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Individual Highlight

A Landscape Model for Planning Red Spruce Restoration in West Virginia

Photo of The figure displays age class in red spruce-dominated forests by alternative and for three time steps (year 0, year 30, and year 100) for a portion of the study area as a result of the models.  There are some differences in the alternatives in the amount of red spruce forest by age class and their location on the landscape. USDA Forest ServiceThe figure displays age class in red spruce-dominated forests by alternative and for three time steps (year 0, year 30, and year 100) for a portion of the study area as a result of the models. There are some differences in the alternatives in the amount of red spruce forest by age class and their location on the landscape. USDA Forest ServiceSnapshot : A Forest Service scientist developed a model to answer specific questions about meeting restoration goals for red spruce while protecting habitat for the Virginia northern flying squirrel. Although the squirrel was recently removed from the Endangered Species List, management of its habitat and potential habitat is still a concern. The harvests modeled shows that hands-off approaches to threatened or endangered species habitat can delay progress on restoration goals in this red spruce-dominated landscape.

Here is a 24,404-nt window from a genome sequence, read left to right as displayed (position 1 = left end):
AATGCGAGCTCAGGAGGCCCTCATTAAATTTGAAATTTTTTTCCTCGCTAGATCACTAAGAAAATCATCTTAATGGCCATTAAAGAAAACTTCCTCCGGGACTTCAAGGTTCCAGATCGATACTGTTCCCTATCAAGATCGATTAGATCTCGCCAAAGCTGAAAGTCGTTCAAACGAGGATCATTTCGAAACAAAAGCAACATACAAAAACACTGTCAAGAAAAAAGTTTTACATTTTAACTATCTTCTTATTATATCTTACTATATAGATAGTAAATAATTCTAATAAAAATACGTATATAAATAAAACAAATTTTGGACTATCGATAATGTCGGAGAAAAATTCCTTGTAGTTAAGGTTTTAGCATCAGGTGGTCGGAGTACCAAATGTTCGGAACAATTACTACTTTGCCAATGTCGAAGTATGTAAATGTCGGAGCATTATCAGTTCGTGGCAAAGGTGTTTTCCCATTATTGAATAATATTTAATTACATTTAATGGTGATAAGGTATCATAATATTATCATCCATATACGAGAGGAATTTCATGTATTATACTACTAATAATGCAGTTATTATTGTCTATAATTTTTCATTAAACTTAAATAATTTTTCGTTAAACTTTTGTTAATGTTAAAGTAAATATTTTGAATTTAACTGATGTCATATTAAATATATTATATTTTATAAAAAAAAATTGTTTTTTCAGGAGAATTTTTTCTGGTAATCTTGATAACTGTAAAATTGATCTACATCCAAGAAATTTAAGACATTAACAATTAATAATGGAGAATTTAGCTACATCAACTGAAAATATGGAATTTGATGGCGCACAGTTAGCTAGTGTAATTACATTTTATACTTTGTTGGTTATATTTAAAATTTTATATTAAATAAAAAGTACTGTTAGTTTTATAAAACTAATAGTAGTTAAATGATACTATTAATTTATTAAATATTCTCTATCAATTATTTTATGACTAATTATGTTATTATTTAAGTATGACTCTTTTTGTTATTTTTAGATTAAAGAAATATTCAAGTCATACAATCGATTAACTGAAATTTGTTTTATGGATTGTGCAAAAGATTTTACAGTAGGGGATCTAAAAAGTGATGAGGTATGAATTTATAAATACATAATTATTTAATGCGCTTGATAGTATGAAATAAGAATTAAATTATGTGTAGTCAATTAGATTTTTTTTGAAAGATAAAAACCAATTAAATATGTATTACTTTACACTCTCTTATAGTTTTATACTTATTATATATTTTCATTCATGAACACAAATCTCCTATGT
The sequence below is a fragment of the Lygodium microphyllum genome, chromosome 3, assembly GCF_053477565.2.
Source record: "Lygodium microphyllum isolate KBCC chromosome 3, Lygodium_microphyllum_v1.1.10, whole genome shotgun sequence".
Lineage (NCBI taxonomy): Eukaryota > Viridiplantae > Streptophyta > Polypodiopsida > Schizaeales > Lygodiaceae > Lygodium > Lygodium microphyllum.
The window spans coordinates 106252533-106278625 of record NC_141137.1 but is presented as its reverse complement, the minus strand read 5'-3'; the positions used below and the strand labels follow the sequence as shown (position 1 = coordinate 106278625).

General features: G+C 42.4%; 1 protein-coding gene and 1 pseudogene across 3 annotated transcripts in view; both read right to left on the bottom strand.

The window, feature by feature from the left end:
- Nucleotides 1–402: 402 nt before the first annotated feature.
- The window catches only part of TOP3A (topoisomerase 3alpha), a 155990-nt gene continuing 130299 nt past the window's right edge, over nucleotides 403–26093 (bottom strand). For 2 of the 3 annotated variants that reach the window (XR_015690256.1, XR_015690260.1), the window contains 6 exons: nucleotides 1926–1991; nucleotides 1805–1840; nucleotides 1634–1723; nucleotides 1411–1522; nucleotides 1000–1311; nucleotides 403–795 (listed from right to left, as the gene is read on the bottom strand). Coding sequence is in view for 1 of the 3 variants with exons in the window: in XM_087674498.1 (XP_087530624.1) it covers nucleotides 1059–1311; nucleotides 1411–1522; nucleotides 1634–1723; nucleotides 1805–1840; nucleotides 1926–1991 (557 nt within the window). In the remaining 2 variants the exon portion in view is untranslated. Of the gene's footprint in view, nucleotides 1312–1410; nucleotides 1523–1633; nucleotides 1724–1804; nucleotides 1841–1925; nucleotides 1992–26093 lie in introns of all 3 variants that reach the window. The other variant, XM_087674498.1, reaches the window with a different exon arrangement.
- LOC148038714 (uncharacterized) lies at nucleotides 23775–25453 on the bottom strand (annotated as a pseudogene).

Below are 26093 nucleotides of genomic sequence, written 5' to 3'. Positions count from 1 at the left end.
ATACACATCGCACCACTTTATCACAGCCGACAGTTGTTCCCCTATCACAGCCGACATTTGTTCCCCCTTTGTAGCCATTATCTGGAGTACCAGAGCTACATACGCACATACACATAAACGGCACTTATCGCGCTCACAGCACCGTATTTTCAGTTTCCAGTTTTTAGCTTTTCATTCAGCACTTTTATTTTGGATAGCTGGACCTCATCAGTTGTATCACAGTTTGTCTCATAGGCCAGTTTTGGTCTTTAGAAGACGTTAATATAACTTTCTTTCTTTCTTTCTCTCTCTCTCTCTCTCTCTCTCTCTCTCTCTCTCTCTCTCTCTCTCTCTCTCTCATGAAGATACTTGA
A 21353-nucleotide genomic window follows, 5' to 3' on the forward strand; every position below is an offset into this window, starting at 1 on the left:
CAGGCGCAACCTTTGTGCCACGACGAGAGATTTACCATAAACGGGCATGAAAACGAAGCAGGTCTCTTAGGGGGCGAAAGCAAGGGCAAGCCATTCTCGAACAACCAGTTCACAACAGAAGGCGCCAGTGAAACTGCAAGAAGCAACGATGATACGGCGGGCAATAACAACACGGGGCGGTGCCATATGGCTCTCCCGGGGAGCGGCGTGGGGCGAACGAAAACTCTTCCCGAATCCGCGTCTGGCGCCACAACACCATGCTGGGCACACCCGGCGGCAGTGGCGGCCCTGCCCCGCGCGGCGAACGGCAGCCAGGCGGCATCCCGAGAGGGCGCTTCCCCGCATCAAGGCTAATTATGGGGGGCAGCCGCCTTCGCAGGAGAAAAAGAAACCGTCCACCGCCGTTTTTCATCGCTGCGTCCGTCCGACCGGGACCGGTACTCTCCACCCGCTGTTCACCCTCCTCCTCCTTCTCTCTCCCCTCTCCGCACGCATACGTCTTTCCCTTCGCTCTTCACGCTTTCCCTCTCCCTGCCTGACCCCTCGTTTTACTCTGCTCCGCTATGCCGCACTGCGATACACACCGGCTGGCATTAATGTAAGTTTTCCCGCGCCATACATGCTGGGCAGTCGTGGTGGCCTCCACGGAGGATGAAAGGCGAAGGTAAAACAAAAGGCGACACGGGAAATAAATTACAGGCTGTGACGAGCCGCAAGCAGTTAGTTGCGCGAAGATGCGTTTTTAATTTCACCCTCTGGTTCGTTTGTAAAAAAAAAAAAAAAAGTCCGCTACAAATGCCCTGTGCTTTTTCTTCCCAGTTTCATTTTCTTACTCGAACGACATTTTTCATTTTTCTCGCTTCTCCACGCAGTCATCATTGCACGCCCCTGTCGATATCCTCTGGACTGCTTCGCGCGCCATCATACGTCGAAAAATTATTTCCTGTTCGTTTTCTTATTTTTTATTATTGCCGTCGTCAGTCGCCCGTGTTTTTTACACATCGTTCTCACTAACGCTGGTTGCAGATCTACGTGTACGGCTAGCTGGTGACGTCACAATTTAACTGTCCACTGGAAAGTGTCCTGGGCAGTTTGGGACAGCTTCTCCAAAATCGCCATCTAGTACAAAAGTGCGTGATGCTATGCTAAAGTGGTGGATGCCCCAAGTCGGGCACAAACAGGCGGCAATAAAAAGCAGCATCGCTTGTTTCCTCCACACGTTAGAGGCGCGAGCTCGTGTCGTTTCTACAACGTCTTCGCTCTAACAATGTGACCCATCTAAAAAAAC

Principal Investigators(s) :
Thomas-Van Gundy, Melissa 
Research Location : Monongahela National Forest, West Virginia
Research Station : Northern Research Station (NRS)
Year : 2015
Highlight ID : 865

Summary

Active restoration of threatened or endangered species habitat may seem in conflict with the provisions of the Endangered Species Act because of the prohibition of “take,” which can include habitat modification as well as death or harm to individuals. Risk-averse managers may choose to forego active management in known or presumed endangered species habitat to avoid killing an individual animal or harming critical habitat. A Forest Service scientist used an existing landscape-scale model (LANDIS-II) to determine if restoration goals for red spruce forests could be met with forest management while still protecting habitat for the Virginia northern flying squirrel, which was recently removed from the Endangered Species List. The active management modeled shows that hands-off approaches to threatened or endangered species habitat can delay progress on restoration goals in this red spruce-dominated landscape. The harvests as modeled (size, rate of entry, proportion of area harvested) show that some restoration goals will not be met in 100 years. These results suggest that given current land management constraints, the restoration goals may be unrealistic and alternative strategies should be considered.

Forest Service Partners

External Partners

  • Brain Sturtevant, NRS 13